For years, researchers have been trying to identify the compound in cranberries that make it so darn effective at preventing urinary tract infections.
BecauseÂ if they can identify the compound, they can extract it, condense it, patent it and then sell it to you as a prescription medication.
Currently, they have been taking a serious look at a group of flavonoids found in cranberries called proanthocyanidins. They believe that proanthocyanidins (aka PACs) are the source of the cranberry’s super-powerful infection fighting properties.
Unfortunately for the pharmaceutical industry… researchers Â at theÂ Worcester Polytechnic InstituteÂ have recently found that “cranberry juice, itself, is far better at preventing biofilm formation, which is the precursor of infection, than PACs alone”.
“What we have shown is that cranberry juiceâ€™s ability to prevent biofilms is more complex than we may have originally thought,â€ saidÂ Terri Camesano, professor of chemical engineering at WPI. â€œFor a while, the field focused on these PACs, but the data shows that they arenâ€™t the silver bullet.”
In her latest study, Prof. Camesano incubated two different strains of E. coli in the presence of two different mixtures of commercially available cranberry juice cocktail. They also incubated the bacteria separately in the presence of PACs, but not juice.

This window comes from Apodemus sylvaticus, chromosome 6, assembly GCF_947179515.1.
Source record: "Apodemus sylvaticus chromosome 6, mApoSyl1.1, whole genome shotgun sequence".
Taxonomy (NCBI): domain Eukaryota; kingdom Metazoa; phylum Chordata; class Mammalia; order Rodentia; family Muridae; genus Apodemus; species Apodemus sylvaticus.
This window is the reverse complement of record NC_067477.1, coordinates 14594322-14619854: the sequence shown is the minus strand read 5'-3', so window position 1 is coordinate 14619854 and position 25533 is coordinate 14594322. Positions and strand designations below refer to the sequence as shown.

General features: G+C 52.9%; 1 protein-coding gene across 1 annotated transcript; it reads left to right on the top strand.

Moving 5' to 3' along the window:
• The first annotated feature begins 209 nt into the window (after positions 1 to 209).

While the juice cultures completely prevented biofilm formation, the PACs showed only limited ability to reduce biofilm formation, and only after extended exposure to theÂ E. coli.
Prof. Camesano concluded that “while the mechanisms of action of cranberry products on bacterial adhesion and biofilm formation are not fully understoodâ€¦this study shows thatÂ cranberry juice is better at inhibiting biofilm formation than isolated A-type cranberry flavonoids and PACs, although the reasons for this are not yet clear.”
Save your money on cranberry supplements and go buy yourself a bottle of cranberry juice.